Friends of the California coast lost one of our heroes recently. Melvin B. Lane, former owner and publisher of Lane Publishing Company and Sunset Magazine and Books, passed away recently at the age of 85. Among his many accomplishments, Mel led the California Coastal Commission from its inception in 1973 through the passage of the Coastal Act, establishing the commission as a permanent state agency. With his wry smile and sense of humor, Mel proved to be a visionary who left a mighty legacy for all of us.
The late ’60s and early ’70s were marked by a growing awareness of the need to conserve our natural resources for future generations, particularly along the coast, spurred in large measure by the devastating oil spill in the Santa Barbara Channel. In California, beachfront development was cutting off the public’s ability to even get to the ocean. After several unsuccessful attempts to pass coastal protection legislation in Sacramento, a group of intrepid and optimistic activists gathered signatures throughout the state and placed Proposition 20 on the ballot in November 1972. And it passed!
Proposition 20 set up one state Coastal Commission and six regional commissions, comprised equally of local elected officials and public members. In addition to reviewing and issuing permits for various categories of coastal development, the commissions were charged with preparing a plan to be submitted to the Legislature in 1976 defining critical coastal resources and detailing the Coastal Commission’s jurisdiction, structure, and relationship to local governments and other state agencies. However, if the Legislature failed to pass the Coastal Act, it would all vanish.
The early years of the commissions were marked by unprecedented public participation; precedent-setting litigation; never-ending philosophical and practical debates among developers, local governments, and commissioners; and the tricky interaction between regional commissions and the state commission. Everyone knew they were involved in something that was very important-something being monitored by coastal states throughout the nation-yet most participants were relatively new at the game, and there was no rule book to follow.
There’s no telling how it would have all turned out without Mel Lane. Mel was appointed to the state Coastal Commission as a public member by then governor Ronald Reagan. A conservative Republican who had chaired the San Francisco Bay Conservation and Development Commission (SFBCDC) in the ’60s, Mel already had a reputation as a conservationist with an uncanny ability to hear diverse views with an open mind, who proved to be extremely capable at reconciling conflicting interests and interacting with legislators. Mel and Joe Bodovitz, the commission’s executive director, presented a formidable duo in the halls of Sacramento, fending off threats to weaken the commission and making the case for passing the 1976 act, establishing the California Coastal Commission as a permanent agency.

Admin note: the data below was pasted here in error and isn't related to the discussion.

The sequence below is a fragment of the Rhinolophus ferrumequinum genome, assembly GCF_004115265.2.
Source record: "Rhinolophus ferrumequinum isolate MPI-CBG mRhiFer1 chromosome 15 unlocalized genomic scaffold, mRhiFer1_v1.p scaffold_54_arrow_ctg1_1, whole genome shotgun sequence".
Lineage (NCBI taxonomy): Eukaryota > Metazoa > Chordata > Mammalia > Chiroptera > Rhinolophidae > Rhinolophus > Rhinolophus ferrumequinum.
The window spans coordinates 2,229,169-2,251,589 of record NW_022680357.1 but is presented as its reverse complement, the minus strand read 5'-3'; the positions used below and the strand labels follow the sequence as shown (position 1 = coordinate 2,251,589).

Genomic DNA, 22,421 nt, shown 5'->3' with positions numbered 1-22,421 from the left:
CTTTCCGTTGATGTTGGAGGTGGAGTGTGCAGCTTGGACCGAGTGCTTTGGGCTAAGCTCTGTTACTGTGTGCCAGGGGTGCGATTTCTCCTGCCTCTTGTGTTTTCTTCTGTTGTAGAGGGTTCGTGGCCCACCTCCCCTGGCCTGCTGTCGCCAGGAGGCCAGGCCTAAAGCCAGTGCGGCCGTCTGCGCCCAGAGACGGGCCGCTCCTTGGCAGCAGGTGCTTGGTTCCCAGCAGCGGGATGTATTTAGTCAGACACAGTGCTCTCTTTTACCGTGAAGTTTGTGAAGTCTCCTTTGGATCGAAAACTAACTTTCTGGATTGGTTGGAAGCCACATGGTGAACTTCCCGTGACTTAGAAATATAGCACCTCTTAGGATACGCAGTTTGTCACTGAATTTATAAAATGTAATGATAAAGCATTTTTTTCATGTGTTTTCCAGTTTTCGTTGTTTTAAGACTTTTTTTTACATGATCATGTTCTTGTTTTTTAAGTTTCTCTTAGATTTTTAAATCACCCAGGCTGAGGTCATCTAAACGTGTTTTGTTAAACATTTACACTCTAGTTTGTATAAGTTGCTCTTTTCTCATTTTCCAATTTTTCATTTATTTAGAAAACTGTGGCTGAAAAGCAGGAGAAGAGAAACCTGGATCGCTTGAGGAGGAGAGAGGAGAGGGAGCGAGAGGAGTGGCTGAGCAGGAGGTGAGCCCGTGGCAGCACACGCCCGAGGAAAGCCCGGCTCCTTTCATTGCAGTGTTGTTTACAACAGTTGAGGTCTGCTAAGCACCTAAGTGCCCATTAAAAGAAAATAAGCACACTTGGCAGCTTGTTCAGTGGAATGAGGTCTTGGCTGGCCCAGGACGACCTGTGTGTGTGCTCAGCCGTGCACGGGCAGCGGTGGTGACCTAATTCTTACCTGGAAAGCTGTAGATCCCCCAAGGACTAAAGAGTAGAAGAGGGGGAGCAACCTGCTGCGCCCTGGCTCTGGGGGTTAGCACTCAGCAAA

One could say, “The rest is history,” but the true accomplishments of those years, with Mel at the helm, can probably never be appreciated fully. With his history of success in business and commerce, he delivered the powerful message that a healthy environment and a strong economy go hand in hand.
For me personally, the moves from citizen activist-gathering signatures and making shaky presentations before the commission-to being appointed to the commission in 1974, to serving under Mel’s chairmanship and ultimately assuming that position, to running for public office were all greatly influenced by Mel’s appreciation for the public’s role in the decision-making process and by his ability to encourage just plain folks to step up to the podium.
Santa Barbara County would look very different today if not for the Coastal Commission. It has been instrumental in helping to save coastal open spaces such as Ellwood Mesa and the Carpinteria Bluffs, redeveloping Stearns Wharf with limited development and open access, and guaranteeing the public’s right to get to the beach from Isla Vista to Rincon. The commission has repeatedly protected our coast from the devastating impacts of offshore oil and gas development. In 1999, for example, the commission successfully sued the federal government over the extension of 36 oil and gas leases off our coast. Most recently, the commission unanimously denied a proposal to construct a massive liquefied natural gas terminal off the coast of Oxnard.
Thanks to people like Mel Lane, we have one of the strongest laws in the nation protecting coastal resources and the public’s right to get to the beach. But Mel knew the coast is never really “saved”-the challenge is passed to each new generation. What he has left us with is a powerful tool, and a shining example of what true leadership looks like. Thank you, Mel.